Tag Archives: school

Daring Dreamers Club: Piper Cooks Up a Plan by Erin Sodenburg illustrated by Anoosha Syed

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Daring Dreamers Club: Piper Cooks Up a Plan by Erin Sodenburg illustrated by Anoosha Syed

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This is book two in the series, I couldn’t get the first book from the library, and I wasn’t willing to wait for the one that focuses on Muslim character, Zahra’s story to be published, it could be a few years.  At 224 pages this middle grades book is fairly formulaic with five diverse girls becoming friends, each book featuring one girl’s story with the others serving as supporting characters, and with the tie-in to Disney Princesses, I really didn’t expect much. Imagine my surprise when I found myself enjoying the characters and their lessons and struggles, sigh.  The book is sweet, the characters like-able, and the author really doesn’t try and force all the characters into every scene.  The book focuses on Piper and the other girls add to her story where it helps, they don’t all have equal time and it doesn’t get confusing because of it.  You can even read the books out of order.  Zahra wears hijab and her Islam is mentioned in a journal entry where she discusses the five pillars, the importance of charity, and getting dirty looks.  There is nothing preachy, but none of the other character’s are defined by their faith and I truly don’t know if I’m bothered by the singling out of Islam being her identity or flattered by it.

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SYNOPSIS:

Five girls are grouped together at school in an advisory class to help prepare them for middle school: Milla, Piper, Ruby, Mariana, and Zahra.  Their advisor loves Disney Princesses and in their weekly journal entries has them write about their assigned Princesses as they explore their similarities and how they would tackle challenges, face fears, and the like.  The girls are diverse in family dynamics, race, religion, ability, etc.  Milla is African American with two moms and food allergies.  Zahra is good at art, Muslim, and likes to sew.  Ruby is a twin, her parents are divorced and she is great at sports.  Mariana is hispanic, and is an amazing swimmer.  Piper is Jewish, has dyslexia and loves to cook.  In the book she is struggling with school, while she excels in her food science creations.  She gets accepted to appear in a kids cooking show competition, but will need the help of her Daring Dreamer friends to prepare for the challenges about to be thrown at her during the competition, and to help her from falling behind in school.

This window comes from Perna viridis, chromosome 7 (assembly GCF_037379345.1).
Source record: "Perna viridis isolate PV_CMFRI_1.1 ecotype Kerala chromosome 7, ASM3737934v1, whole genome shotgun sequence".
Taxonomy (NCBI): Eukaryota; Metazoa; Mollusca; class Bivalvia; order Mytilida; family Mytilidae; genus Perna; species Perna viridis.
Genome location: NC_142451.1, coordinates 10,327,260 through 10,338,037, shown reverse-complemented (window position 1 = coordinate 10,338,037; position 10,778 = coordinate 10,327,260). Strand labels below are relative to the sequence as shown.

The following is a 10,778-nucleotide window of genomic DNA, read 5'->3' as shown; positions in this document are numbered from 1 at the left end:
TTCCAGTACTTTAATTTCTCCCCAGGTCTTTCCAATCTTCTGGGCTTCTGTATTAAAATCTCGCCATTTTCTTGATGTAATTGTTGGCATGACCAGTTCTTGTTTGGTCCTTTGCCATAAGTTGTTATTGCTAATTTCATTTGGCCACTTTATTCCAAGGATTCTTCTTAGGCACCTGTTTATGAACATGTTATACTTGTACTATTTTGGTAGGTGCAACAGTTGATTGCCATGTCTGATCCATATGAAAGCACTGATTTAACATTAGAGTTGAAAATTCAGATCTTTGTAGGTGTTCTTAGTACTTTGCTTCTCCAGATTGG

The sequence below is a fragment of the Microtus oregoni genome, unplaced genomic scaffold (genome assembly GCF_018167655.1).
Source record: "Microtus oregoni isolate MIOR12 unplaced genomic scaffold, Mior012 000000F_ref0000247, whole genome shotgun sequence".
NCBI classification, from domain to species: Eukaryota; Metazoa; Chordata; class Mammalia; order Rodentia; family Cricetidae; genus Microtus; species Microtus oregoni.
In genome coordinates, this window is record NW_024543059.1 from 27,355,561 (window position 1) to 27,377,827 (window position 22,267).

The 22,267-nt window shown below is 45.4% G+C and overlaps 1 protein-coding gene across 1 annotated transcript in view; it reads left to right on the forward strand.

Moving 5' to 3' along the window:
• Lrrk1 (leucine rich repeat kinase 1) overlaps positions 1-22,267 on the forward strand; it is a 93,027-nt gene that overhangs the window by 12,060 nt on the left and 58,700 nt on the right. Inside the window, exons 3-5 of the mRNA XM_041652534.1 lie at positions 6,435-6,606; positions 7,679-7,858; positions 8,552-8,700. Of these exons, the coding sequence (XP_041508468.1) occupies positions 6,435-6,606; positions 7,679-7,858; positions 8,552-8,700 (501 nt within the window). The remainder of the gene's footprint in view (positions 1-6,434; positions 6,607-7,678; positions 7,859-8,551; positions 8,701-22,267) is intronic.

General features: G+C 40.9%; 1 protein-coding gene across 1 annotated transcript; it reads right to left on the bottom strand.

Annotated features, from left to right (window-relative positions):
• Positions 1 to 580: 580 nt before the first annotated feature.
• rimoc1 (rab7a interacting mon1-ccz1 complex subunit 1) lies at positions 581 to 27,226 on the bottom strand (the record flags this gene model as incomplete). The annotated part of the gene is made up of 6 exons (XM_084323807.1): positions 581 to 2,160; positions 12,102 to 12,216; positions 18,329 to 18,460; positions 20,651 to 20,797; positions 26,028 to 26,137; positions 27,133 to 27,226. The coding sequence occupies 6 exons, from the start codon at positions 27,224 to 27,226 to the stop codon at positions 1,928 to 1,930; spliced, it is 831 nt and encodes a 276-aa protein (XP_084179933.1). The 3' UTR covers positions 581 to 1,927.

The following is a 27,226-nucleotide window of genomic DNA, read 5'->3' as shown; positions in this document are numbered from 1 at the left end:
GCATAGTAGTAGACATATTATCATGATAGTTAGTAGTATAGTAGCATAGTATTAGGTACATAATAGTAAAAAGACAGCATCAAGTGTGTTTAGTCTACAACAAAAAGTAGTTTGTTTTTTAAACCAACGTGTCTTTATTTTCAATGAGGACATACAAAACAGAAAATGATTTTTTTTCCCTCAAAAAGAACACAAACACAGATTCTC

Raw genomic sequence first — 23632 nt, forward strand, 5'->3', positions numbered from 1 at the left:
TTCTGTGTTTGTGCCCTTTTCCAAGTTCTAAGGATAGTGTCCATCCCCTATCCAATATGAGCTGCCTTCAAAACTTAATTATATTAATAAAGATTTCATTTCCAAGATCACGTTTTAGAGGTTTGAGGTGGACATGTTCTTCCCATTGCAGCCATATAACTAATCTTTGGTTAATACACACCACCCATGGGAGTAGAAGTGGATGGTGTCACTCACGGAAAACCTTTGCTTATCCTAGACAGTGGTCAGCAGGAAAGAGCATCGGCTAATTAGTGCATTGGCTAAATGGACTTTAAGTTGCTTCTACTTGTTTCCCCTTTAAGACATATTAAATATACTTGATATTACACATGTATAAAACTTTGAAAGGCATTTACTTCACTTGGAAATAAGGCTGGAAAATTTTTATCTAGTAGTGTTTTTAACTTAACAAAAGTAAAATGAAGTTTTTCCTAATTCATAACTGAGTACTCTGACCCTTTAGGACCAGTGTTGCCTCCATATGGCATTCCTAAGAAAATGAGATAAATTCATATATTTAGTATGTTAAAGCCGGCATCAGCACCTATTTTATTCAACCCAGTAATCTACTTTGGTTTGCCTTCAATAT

Each girl has their journal entry presented in the book which helps to understand more about the different girls, as well as a little bit of introspection to the events happening in the larger story.

WHY I LIKE IT:

I like that the characters are really supportive, and the lessons aren’t so on the nose.  Piper isn’t just told that she doesn’t have to win the competition to have value, you feel it long before she accepts it herself.  Her personality really comes through and it isn’t for attention or for sympathy, she helps a competitor, there is no giant round of applause or moral reflection, she just helps.  I love that even though the story is Piper’s and her dream, there are larger issues woven in and felt, not necessarily preached. Piper is the middle child and feels she has to prove herself, she remarks on how being pulled out of class in early elementary school to get help has made it hard for her to ask for academic help now, the role of confidence and how charity and giving back is important, even while her own family’s financial situation isn’t clear.  I like the role of Piper’s siblings, they are quirky, but loving, and they work through their annoyances to help each other.  It is heartwarming.